Now, Dolby Atmos takes standard 5.1 and 7.1 soundtracks and adds “height data,” usually through two or four additional speakers that are either ceiling mounted or placed at an angle on top of other speakers. Height data tells the speakers where in the room sounds should take place, and not just which speaker sounds should come out of. In an Atmos setup, each of the speakers is aware of their distance from the listener, and sounds from the ceiling speakers work in concert with the other speakers to deliver a customized surround sound experience based on the acoustic properties of your TV room. The bottom line: where standard 5.1 or 7.1 home theaters can deliver incredible sound on their own, Atmos-enabled home theaters deliver a new dimension of sound that will make you feel like you’re at the movies.
While Atmos height speakers can be added to practically any home theater, it’s important to know that not all Atmos content is the same. There are two main categories of Dolby Atmos that are important to differentiate.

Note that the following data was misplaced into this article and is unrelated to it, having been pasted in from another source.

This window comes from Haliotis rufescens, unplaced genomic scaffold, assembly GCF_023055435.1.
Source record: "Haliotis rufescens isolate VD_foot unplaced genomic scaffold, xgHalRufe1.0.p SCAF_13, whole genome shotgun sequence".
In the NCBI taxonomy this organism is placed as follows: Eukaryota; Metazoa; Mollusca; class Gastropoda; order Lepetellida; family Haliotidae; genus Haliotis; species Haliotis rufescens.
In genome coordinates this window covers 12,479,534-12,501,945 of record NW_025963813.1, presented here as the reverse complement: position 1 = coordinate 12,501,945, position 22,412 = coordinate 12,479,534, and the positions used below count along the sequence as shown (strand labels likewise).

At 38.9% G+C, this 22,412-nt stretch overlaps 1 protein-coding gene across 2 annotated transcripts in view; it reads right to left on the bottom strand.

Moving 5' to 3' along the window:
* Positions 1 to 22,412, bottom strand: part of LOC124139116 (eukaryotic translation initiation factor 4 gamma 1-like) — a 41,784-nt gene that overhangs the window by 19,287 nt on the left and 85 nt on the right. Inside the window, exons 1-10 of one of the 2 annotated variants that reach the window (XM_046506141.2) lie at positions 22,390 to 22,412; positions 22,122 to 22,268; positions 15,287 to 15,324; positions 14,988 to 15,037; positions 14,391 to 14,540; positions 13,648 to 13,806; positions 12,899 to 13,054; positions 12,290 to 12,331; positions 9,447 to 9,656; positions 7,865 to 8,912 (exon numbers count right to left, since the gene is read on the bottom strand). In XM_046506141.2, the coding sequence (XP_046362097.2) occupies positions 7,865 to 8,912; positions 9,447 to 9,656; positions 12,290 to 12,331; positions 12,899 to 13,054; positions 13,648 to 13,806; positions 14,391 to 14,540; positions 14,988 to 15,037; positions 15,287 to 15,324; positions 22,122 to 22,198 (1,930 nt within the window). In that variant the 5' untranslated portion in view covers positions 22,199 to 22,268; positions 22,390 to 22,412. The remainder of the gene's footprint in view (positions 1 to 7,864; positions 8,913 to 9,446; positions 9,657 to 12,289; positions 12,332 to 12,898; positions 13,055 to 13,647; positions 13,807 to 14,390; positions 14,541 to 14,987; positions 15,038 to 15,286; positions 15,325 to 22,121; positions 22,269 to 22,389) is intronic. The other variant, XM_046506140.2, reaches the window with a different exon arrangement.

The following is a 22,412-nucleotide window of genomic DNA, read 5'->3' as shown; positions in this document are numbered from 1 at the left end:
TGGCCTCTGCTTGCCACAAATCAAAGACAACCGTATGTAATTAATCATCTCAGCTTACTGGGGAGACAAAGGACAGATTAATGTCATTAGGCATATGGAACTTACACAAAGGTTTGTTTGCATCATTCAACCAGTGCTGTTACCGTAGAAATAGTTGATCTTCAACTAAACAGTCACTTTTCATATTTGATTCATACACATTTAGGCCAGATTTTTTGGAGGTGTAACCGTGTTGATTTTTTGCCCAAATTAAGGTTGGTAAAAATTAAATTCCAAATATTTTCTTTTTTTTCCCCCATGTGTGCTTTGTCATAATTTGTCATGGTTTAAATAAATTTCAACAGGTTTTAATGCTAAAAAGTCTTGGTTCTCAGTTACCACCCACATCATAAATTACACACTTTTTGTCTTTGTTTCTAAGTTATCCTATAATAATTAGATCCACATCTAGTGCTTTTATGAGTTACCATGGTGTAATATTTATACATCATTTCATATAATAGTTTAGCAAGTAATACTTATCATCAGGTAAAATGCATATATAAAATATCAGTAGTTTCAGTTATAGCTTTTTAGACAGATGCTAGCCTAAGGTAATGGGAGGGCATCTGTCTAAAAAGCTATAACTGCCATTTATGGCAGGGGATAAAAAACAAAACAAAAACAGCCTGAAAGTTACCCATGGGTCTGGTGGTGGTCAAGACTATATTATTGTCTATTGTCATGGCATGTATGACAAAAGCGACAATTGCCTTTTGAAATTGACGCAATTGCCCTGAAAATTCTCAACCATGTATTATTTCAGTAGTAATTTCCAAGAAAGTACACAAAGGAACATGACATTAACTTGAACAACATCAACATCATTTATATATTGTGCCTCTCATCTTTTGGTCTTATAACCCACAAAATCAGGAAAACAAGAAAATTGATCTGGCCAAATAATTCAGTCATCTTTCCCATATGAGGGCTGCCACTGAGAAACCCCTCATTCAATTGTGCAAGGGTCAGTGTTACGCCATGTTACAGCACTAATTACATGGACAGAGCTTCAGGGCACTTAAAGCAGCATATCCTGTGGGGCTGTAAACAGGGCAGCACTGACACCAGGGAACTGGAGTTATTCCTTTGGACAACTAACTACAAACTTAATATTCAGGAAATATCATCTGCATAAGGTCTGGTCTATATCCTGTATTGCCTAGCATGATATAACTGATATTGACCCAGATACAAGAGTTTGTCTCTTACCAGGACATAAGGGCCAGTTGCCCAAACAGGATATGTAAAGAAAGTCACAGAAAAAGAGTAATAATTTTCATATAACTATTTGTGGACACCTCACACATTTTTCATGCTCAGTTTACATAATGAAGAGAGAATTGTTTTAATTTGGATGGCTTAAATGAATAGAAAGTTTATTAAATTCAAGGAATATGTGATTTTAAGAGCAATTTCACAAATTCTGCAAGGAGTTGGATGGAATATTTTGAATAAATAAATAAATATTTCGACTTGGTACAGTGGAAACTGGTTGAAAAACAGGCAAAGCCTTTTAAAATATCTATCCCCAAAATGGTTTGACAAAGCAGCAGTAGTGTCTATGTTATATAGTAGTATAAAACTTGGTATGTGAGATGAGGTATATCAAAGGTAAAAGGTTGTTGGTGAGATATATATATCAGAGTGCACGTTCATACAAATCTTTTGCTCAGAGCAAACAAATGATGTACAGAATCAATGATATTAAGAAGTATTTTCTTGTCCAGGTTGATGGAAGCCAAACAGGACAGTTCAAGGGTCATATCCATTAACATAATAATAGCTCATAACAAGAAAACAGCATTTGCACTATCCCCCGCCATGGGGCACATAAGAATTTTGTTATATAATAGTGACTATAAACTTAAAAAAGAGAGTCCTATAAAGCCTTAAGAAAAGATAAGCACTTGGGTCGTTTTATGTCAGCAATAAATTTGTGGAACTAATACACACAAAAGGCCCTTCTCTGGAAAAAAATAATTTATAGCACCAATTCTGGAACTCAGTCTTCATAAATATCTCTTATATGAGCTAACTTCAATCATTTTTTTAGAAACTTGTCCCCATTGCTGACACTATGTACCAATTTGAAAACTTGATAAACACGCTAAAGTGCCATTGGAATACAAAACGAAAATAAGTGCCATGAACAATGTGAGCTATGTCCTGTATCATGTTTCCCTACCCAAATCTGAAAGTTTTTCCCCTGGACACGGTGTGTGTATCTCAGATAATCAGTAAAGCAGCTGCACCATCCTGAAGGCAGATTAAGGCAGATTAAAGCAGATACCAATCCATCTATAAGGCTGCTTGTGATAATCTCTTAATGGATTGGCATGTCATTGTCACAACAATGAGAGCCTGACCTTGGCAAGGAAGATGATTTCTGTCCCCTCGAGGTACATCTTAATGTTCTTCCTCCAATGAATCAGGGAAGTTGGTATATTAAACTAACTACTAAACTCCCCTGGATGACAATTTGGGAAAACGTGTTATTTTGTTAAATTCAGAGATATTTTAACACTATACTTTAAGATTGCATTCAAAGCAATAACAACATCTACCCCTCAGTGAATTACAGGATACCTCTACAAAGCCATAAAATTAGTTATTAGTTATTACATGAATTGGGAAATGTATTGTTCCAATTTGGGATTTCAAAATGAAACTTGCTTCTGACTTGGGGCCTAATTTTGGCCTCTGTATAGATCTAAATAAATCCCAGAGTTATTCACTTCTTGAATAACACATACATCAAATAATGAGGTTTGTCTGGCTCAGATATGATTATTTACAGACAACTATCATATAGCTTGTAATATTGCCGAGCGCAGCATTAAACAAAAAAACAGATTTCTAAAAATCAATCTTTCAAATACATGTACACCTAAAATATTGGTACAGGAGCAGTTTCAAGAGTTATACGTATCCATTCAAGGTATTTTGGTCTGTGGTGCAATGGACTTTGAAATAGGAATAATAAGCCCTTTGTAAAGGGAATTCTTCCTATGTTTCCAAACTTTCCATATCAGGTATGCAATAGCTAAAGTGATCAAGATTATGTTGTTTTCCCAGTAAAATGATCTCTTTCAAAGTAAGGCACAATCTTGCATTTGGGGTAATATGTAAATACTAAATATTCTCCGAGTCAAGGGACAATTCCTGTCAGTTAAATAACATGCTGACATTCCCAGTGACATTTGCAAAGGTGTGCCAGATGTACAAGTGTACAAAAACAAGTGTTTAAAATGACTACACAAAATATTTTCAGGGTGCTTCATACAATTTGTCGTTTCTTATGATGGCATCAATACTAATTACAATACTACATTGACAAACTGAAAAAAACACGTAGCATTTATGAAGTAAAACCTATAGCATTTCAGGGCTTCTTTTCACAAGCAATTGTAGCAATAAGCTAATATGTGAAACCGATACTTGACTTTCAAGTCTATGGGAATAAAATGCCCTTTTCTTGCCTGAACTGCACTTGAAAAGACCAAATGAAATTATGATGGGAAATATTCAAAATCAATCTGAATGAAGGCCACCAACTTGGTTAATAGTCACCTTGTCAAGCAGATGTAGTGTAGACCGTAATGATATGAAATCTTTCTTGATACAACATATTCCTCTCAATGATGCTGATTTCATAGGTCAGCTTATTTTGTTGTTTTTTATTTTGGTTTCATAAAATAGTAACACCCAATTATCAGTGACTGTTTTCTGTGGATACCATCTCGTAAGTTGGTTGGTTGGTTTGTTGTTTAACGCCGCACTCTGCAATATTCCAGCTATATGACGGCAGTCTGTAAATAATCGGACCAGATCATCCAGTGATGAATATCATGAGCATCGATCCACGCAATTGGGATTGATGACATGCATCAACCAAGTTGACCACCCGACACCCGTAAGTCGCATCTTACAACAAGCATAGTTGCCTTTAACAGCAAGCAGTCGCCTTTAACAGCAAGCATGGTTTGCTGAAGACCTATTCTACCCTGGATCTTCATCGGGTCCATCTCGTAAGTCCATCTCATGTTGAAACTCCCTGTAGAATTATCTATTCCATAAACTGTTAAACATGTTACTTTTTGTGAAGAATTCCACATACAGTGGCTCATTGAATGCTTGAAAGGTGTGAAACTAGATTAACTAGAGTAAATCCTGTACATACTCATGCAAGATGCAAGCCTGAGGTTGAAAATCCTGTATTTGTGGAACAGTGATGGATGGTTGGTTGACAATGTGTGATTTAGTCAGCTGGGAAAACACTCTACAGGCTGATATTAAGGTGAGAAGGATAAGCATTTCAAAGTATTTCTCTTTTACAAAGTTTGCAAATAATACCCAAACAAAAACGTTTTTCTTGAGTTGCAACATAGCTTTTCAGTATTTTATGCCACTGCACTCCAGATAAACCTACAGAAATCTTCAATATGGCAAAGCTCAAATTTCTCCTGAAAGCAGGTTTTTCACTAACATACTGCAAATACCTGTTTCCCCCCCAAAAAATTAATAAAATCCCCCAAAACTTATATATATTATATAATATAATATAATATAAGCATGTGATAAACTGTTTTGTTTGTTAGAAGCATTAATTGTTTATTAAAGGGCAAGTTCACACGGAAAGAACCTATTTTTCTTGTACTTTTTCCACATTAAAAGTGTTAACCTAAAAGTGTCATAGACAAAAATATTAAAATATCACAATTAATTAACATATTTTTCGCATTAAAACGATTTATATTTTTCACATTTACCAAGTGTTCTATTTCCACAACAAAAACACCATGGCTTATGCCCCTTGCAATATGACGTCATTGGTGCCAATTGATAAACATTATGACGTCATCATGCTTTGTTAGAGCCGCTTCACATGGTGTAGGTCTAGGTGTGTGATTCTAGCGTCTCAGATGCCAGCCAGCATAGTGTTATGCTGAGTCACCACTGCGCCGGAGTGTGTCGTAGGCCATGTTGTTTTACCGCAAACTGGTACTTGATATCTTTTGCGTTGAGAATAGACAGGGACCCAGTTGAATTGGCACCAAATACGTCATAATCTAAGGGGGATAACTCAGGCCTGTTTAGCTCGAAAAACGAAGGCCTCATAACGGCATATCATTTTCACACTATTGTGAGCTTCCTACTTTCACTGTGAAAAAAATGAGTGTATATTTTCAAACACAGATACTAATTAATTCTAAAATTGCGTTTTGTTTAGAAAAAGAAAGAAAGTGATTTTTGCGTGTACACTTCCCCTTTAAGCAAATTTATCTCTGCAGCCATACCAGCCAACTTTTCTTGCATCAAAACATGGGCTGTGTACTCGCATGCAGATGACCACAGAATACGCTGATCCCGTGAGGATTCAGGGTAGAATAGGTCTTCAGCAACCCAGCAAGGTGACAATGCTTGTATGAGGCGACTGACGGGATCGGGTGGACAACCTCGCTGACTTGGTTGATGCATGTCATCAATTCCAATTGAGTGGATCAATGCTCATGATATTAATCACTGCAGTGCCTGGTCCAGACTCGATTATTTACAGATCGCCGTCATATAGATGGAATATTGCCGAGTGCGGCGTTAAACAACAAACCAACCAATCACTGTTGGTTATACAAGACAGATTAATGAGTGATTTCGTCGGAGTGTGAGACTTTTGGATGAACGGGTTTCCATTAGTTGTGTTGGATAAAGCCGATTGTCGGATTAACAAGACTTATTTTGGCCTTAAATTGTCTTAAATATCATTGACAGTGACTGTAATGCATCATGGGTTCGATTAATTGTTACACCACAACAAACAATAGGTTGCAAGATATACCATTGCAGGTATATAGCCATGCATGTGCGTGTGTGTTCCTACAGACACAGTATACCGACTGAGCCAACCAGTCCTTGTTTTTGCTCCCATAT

Dolby Atmos for streaming video is available from some streaming content providers on certain titles. For example, Netflix has a list of movies that feature Atmos audio on supported devices, and new titles are added on a regular basis. However, like many streaming content providers, Netflix relies on Dolby Digital Plus audio as its core audio format — a good, but not great format that has been compressed from the original to facilitate easier streaming. That means that “streaming Atmos” provides height data for a lossy format, and won’t be as impressive as the Atmos soundtrack from a Blu-ray copy of a movie.
Dolby Atmos for Blu-ray is available on some standard Blu-ray movies and most 4K Blu-ray movies. With physical discs, it’s easier to include higher quality core audio formats than streaming movies can, because there’s no limitation imposed by an internet connection. Most important of all: the core tracks on Blu-ray discs are usually in a lossless format like Dolby TrueHD, and therefore, the height speakers also provide lossless audio. If you want the best sound quality available, you’ll need to build your home theater with a Blu-ray player at its heart.